Survey: Expect anemic spending growth through 2017

The federal IT market will remain flat or decline slightly during the next five years, constricted by government austerity legislation and curtailed agency budgets, according to a new survey from the TechAmerica Foundation.

The survey’s total IT market forecast predicts IT spending will increase from $81.2 billion in fiscal 2012 to $85.7 billion in 2017, for a compound annual growth rate of just 1.1 percent.

Civilian agencies’ IT spending will largely remain flat at $42.7 billion in fiscal 2012, increasing during the next five years to $46.8 billion, effectively a 1.9 percent growth rate.

Defense Department IT spending will reach $38 billion in fiscal 2012 and then decline to $35 billion by fiscal 2017. In terms of constant dollars, that’s a 0.9 percent decline.

The release of the TechAmerica Foundation annual forecast coincided with the two-day TechAmerica 2011 Vision Conference Oct. 19-20.

The survey involved more than 200 senior industry experts from 90 companies and more than 300 meetings with key government executives, think tank experts and congressional staff.

“Although IT will be leveraged to streamline government operations, increase productivity and achieve cost-savings, upward pressure on IT spending will be counteracted by cost containment strategies and strategic sourcing,” the survey said.

TechAmerica Foundation spokesman Dan Heinemeier said debt reduction politics is dominating the federal spending debate.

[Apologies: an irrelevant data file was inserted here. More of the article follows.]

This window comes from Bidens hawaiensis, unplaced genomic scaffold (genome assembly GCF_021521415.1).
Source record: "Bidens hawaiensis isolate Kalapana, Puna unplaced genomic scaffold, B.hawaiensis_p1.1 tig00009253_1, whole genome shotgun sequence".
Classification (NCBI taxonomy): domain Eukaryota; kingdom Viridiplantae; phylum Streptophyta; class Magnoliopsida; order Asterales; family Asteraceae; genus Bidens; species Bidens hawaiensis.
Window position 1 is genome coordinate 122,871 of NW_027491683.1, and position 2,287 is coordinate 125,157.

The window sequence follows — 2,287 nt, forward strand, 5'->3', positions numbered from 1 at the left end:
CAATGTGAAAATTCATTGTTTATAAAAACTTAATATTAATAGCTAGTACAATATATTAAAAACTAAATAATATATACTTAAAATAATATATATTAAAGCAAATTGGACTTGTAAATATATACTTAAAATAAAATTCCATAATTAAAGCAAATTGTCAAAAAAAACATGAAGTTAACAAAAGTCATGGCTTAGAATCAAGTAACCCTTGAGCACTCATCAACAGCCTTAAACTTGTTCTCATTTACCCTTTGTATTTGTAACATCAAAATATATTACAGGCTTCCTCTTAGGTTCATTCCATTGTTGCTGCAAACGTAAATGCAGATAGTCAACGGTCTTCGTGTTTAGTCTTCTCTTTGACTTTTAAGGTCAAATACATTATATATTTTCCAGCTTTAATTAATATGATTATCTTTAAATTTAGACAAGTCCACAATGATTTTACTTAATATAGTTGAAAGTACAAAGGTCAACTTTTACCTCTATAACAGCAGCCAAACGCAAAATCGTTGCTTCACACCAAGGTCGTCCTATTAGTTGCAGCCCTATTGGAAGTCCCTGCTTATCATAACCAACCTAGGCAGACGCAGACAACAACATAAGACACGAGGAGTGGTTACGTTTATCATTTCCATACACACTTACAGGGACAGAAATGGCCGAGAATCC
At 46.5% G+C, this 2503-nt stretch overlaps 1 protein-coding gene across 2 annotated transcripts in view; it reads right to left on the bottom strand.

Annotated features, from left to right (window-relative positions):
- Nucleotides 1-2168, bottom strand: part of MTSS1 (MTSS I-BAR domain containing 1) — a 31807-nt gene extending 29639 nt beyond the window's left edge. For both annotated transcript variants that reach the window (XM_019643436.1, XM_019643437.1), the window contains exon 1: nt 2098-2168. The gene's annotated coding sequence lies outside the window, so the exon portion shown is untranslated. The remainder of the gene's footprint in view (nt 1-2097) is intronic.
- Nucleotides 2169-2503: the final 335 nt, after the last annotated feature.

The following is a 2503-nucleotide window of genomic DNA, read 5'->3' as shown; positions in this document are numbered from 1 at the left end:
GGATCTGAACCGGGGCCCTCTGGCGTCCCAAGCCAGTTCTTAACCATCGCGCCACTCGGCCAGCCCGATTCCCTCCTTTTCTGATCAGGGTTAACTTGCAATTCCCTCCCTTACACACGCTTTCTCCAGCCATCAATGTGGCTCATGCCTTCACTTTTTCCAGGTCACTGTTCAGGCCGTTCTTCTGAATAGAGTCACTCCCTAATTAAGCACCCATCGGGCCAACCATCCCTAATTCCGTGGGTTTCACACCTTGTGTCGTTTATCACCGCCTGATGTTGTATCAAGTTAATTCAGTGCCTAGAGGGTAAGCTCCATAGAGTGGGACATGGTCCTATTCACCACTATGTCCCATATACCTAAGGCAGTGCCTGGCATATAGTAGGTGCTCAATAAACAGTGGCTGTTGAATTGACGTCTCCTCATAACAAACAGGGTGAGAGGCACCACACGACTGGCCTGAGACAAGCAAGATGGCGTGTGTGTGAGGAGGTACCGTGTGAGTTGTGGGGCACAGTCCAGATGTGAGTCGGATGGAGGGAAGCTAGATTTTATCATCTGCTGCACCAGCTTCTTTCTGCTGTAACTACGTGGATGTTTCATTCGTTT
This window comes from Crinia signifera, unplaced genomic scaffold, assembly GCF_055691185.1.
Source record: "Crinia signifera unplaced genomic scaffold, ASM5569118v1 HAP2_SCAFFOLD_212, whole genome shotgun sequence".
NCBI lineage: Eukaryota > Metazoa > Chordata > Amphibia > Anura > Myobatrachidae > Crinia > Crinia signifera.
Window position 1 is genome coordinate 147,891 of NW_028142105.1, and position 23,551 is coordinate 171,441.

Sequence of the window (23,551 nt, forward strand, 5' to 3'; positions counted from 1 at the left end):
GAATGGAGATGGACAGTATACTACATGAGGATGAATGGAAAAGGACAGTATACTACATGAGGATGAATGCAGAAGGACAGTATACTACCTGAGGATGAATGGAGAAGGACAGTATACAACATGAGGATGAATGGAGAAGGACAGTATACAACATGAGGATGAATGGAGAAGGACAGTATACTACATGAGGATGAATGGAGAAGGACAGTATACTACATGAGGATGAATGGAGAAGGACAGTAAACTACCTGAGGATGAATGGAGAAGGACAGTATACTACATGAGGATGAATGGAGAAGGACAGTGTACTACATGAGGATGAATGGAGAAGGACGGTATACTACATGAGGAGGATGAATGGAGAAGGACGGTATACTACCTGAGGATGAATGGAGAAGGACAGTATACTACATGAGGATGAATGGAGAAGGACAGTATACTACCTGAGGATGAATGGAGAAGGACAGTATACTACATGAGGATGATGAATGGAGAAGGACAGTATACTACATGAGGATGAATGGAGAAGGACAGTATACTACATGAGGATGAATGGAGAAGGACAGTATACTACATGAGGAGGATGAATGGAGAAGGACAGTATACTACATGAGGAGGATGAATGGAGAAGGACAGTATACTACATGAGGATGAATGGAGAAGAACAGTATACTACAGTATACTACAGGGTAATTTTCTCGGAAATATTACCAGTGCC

Heinemeier said four budget scenarios were developed for the forecast; the most likely one being congressional agreement on a $2.1 trillion in deficit reduction.

“This means we would avoid full sequestration,” he said. “It means that discretionary spending would fall about a third of the way between the initial [Budget Control Act of 2011] caps, which is $900 billion, and sequestration.”

Robert Haas, another TechAmerica Foundation spokesman, said the two main areas affecting federal IT spending are, one, the budget deficit and entitlement programs, and, two, budgetary pressures from aging systems, the demand for increased efficiency, workforce challenges, and regulations and Executive Orders.

“The upward pressure on IT spending is counteracted by cost containment strategies and strategic sourcing," Haas said. "That really leads us to a flat IT budget over the next number of years with a growth rate of a lackluster 1.1 percent overall."

As a result of their budget cuts, agencies must pick and choose their IT funding winners even as cybersecurity remains a challenge for many of them, he continued.

The bottom line is that the civilian agencies are looking for technologies that are both going to cut costs and improve operations, Haas said.

The survey added that less DOD investment will mean fewer program starts and smaller programs with cybersecurity, one of the few areas that should remain well-funded.

“The real challenge with the defense market growing at such a slow pace over the forecast term is that [DOD agencies] are really going to lose purchasing power over that time to inflation,” Haas said. “There’s a real chance that they start losing the ability to purchase as much as they did in the current year," he added.

“There are still clearly challenges,” Haas said, but noted that there are also some emerging opportunities, including the need for consolidation, helping agencies and departments to migrate to shared services, such as cloud computing and data centers.

Also, there are new technology capabilities around wireless and mobile.

In addition, legislative requirements of the Affordable Care Act and the Financial Reform Act are mandating that new IT systems be in place by 2013.

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